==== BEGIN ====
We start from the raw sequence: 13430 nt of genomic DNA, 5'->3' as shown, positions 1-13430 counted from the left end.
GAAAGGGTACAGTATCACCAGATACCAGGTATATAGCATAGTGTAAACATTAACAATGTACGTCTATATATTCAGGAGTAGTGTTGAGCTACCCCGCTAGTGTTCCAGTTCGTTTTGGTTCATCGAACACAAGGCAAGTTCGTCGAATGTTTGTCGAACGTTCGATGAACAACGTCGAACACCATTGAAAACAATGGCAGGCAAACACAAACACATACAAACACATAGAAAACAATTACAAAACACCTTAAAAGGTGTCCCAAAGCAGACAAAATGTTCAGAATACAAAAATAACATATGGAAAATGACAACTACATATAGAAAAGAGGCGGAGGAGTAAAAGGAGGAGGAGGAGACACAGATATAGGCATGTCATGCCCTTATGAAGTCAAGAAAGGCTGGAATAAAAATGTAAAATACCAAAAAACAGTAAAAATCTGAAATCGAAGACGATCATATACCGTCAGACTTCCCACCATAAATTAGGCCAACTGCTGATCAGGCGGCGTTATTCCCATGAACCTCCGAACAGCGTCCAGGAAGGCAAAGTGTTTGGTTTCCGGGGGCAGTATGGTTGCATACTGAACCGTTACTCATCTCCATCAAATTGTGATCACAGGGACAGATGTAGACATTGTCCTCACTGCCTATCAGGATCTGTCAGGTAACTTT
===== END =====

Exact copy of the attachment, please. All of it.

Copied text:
We start from the raw sequence: 13430 nt of genomic DNA, 5'->3' as shown, positions 1-13430 counted from the left end.
GAAAGGGTACAGTATCACCAGATACCAGGTATATAGCATAGTGTAAACATTAACAATGTACGTCTATATATTCAGGAGTAGTGTTGAGCTACCCCGCTAGTGTTCCAGTTCGTTTTGGTTCATCGAACACAAGGCAAGTTCGTCGAATGTTTGTCGAACGTTCGATGAACAACGTCGAACACCATTGAAAACAATGGCAGGCAAACACAAACACATACAAACACATAGAAAACAATTACAAAACACCTTAAAAGGTGTCCCAAAGCAGACAAAATGTTCAGAATACAAAAATAACATATGGAAAATGACAACTACATATAGAAAAGAGGCGGAGGAGTAAAAGGAGGAGGAGGAGACACAGATATAGGCATGTCATGCCCTTATGAAGTCAAGAAAGGCTGGAATAAAAATGTAAAATACCAAAAAACAGTAAAAATCTGAAATCGAAGACGATCATATACCGTCAGACTTCCCACCATAAATTAGGCCAACTGCTGATCAGGCGGCGTTATTCCCATGAACCTCCGAACAGCGTCCAGGAAGGCAAAGTGTTTGGTTTCCGGGGGCAGTATGGTTGCATACTGAACCGTTACTCATCTCCATCAAATTGTGATCACAGGGACAGATGTAGACATTGTCCTCACTGCCTATCAGGATCTGTCAGGTAACTTT